President Obama declared Thursday that “around the world, freedom of religion is under threat,” using remarks at the National Prayer Breakfast to urge governments not to stifle how their citizens choose to worship.
“We see governments engaging in discrimination, violence against the faith, sometimes see religion twisted in an attempt to justify hatred, persecution against other people just because of who they are, how they pray and who they love,” Obama said at the annual event attended by a group of bipartisan leaders and religious figures.
Obama also focused on the plight of U.S. citizens being held captive overseas simply for spreading their religious beliefs.
“We pray for Kenneth Bae,” Obama said of the U.S. Christian missionary sentenced to 15 years of hard labor in North Korea. "Kenneth Bae deserves to be free."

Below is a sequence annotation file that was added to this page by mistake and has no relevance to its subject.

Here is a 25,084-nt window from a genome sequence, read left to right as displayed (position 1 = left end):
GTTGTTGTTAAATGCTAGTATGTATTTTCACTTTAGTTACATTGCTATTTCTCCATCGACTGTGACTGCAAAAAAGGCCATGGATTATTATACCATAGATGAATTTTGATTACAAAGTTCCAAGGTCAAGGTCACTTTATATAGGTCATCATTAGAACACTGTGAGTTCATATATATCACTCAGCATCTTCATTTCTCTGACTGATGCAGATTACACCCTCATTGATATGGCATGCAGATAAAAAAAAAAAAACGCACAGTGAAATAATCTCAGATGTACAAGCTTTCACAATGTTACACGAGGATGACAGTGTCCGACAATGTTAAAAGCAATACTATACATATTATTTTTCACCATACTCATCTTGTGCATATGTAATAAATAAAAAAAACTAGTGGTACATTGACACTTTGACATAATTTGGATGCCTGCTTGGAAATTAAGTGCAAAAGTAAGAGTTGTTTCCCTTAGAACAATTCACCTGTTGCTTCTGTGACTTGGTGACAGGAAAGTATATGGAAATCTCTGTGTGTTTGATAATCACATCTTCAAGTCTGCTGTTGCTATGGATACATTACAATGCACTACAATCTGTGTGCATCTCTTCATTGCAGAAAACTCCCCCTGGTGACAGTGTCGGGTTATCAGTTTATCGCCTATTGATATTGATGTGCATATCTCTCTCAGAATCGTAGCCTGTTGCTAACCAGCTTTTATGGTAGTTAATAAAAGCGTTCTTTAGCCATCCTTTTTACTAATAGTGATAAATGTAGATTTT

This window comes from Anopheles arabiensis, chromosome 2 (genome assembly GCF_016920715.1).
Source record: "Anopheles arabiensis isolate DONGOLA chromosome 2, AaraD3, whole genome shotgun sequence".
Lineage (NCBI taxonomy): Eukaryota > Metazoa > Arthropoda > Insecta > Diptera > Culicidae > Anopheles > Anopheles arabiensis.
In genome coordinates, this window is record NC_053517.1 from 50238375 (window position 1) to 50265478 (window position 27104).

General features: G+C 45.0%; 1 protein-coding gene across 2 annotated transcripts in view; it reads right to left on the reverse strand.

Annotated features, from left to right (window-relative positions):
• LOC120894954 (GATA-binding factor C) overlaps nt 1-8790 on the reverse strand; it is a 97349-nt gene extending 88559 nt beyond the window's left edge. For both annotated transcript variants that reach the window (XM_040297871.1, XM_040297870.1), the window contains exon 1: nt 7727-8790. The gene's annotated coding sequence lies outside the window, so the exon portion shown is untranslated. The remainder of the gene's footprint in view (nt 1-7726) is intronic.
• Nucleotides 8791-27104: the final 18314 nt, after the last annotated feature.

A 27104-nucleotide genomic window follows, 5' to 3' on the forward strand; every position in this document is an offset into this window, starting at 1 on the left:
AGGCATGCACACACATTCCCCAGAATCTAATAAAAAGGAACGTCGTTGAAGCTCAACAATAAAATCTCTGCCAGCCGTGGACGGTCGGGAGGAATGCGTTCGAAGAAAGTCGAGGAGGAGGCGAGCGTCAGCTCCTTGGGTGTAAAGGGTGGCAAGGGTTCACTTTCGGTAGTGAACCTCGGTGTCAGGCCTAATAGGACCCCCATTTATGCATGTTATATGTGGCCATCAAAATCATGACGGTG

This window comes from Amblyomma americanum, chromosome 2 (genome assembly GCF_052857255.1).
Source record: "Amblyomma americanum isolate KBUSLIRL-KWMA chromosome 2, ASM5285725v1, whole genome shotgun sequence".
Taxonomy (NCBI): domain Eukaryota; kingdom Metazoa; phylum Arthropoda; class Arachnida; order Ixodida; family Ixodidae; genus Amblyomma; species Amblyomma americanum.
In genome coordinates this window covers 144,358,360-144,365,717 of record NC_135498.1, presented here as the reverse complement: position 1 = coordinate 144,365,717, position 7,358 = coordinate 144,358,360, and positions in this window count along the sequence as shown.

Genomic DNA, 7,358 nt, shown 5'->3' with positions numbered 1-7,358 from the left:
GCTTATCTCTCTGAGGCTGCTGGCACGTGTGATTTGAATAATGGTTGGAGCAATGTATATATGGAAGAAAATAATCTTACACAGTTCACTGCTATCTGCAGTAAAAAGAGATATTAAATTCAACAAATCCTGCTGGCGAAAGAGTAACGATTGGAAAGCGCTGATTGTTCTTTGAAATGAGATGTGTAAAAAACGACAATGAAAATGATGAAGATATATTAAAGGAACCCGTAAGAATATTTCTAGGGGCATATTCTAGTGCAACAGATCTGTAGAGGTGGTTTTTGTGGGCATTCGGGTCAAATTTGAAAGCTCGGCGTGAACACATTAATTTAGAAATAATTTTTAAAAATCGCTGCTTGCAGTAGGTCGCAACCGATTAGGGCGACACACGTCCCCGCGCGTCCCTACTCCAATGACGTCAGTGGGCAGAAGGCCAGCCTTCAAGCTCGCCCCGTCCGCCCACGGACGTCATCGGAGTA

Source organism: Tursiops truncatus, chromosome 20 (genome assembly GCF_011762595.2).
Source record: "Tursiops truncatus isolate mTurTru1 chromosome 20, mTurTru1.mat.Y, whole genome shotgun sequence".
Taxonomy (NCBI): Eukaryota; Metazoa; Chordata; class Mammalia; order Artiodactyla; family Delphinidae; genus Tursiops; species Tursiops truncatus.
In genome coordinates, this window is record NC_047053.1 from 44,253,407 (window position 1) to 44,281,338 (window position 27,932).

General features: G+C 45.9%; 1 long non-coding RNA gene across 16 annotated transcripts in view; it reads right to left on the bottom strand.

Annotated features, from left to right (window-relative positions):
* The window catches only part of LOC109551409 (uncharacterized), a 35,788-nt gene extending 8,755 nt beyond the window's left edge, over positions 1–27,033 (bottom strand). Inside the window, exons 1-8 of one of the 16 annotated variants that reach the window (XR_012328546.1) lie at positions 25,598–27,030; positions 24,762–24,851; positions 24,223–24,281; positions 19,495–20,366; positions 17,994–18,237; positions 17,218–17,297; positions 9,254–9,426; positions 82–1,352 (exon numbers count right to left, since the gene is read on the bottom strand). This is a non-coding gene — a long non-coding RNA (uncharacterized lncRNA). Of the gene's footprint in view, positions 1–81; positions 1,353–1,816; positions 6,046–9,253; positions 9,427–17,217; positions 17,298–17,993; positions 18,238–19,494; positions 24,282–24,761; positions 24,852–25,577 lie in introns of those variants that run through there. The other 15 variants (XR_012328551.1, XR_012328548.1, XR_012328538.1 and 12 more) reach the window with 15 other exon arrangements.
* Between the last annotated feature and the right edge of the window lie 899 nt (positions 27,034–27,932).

Some conservatives have called on the Obama administration to be more proactive in securing Bae’s release from North Korea.
The prayer breakfast this year was drama-free for the White House. In 2013, former neurosurgeon Ben Carson ripped Obamacare while sharing the stage with the president.
With his latest remarks, Obama said the U.S. government would lead the charge for religious rights, noting that American officials had pursued the cause, even though it made talks with nations such as China potentially awkward.
“It is not always comfortable to do, but it is right,” the president said.
And Obama framed such sentiment as a matter of safekeeping for U.S. interests, saying countries lacking religious freedoms were more likely to become breeding grounds for violence.
“Freedom of religion,” he concluded, “matters to our national security.”